4.5 rounded down since there's no glossary of terms Alex uses like "send the gnar," "worked," "beta," not to mention all the minute variations in rock like a "smear." But otherwise I flowed over these pages (had them pretty much dialed/couldn’t put it down) like Alex over a 3000-foot granite slab. Read because I watched recently and loved "Free Solo" and "Meru" and "The Dawn Wall," and although I had this one in my queue for months I didn't decide to fire it up until mid-way through On the High ...more
Michael Perkins
As a non-climber this book didn't really add anything for me that I didn't already get from the film "Free Solo"

Nov 26, 2015 rated it liked it  ·  review of another edition
In case you have been living under a rock for the past decade, or maybe more aptly for a book about the climbing world, in case you HAVEN'T been living under a rock, Alex Honnold is a famous rock climber who free solos. That is to say he climbs impossibly tall slabs of granite. Without a rope. For fun. Alex literally takes his life into his hands each time he climbs, facing the ultimate consequences for even the tiniest mistake. A climbing enthusiast myself, albeit of the sturdily-anchored and h ...more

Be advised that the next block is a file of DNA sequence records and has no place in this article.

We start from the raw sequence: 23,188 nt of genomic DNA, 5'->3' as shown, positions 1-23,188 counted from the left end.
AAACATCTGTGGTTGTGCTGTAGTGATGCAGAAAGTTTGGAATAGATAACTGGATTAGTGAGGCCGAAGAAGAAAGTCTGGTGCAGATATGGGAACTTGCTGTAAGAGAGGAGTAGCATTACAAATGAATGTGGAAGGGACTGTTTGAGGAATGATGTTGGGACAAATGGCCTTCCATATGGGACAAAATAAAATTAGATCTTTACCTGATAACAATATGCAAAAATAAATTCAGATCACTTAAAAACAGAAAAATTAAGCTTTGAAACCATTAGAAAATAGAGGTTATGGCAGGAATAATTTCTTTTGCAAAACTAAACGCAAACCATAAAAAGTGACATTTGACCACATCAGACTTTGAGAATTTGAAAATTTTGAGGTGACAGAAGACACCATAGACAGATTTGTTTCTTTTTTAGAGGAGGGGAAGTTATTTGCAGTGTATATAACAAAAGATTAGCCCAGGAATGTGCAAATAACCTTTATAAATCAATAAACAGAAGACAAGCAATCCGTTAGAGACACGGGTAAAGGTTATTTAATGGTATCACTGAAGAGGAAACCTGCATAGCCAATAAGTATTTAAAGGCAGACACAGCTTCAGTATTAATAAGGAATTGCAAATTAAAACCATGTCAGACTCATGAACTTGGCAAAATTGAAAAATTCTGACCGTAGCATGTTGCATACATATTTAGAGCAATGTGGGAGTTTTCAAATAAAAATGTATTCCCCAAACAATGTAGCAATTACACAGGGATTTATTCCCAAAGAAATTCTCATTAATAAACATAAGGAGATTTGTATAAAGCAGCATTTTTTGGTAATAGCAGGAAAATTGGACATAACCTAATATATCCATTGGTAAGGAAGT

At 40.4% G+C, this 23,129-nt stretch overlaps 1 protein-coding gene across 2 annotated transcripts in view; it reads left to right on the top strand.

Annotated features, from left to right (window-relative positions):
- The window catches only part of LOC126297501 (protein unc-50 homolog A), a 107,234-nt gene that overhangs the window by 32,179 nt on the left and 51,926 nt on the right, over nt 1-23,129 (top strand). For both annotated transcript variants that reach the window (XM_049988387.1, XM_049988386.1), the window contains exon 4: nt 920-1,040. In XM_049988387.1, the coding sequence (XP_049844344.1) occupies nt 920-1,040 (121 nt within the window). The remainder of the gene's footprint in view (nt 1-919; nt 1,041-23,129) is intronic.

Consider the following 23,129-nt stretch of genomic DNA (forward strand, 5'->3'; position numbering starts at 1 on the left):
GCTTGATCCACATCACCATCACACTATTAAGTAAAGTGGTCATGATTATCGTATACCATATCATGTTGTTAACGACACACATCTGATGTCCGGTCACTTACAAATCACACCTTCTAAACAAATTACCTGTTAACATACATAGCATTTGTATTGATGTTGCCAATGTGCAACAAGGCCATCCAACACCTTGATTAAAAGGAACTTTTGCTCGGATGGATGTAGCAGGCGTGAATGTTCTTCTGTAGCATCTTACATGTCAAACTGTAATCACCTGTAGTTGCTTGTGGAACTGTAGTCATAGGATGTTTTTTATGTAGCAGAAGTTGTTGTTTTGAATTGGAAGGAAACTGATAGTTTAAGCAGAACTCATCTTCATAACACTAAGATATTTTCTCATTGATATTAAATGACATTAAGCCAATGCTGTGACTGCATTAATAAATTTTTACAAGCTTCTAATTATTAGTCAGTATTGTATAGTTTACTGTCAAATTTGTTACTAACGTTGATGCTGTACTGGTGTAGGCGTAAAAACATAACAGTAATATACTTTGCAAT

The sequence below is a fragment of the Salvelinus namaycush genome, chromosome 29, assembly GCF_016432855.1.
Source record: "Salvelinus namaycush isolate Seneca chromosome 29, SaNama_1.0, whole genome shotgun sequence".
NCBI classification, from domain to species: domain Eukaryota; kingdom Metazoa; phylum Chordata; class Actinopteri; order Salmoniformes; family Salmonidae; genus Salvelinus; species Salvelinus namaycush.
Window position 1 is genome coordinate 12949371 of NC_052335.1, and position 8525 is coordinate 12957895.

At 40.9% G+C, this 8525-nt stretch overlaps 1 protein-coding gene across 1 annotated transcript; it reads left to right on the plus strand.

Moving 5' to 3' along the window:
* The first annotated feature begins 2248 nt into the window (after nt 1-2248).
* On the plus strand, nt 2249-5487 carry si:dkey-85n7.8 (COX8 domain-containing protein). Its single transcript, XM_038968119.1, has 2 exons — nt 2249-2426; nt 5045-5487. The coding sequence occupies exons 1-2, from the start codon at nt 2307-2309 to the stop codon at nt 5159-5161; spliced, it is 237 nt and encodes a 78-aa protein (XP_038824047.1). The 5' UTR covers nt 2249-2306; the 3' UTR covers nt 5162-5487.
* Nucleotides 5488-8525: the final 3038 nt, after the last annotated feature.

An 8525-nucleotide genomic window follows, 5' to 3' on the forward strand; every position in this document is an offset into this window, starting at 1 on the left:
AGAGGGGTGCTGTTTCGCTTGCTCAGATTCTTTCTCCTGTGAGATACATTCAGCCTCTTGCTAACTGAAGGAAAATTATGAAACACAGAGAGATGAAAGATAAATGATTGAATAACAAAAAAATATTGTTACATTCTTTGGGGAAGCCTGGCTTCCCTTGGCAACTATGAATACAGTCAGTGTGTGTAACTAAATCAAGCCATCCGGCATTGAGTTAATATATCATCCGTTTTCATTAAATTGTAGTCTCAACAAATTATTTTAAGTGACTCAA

Io Nuca
Feb 13, 2016 rated it it was amazing  ·  review of another edition
Shelves: 2016, english, climbing
I have to admit that now I'm more impressed with his speed records, alpine climbing and the routes he linked than with his soloing - weird, huh?

Honnold is... well, Honnold :) Loved every page of it.
Mar 07, 2018 rated it liked it  ·  review of another edition
Coming into the book, I thought Alex Honnold was a pretty amazing person not just for his climbing ability but for his storytelling, humor, modesty, philanthropy and indifference to fame but politeness to the enthusiastic fans who seek out selfies with him at events.

But this book made me feel differently.

The book spends quite a bit of time painting a picture of Alex's don't care attitude which - after hours of hearing about it (audiobook)- makes his seem cocky and irreverent. I had hoped it wo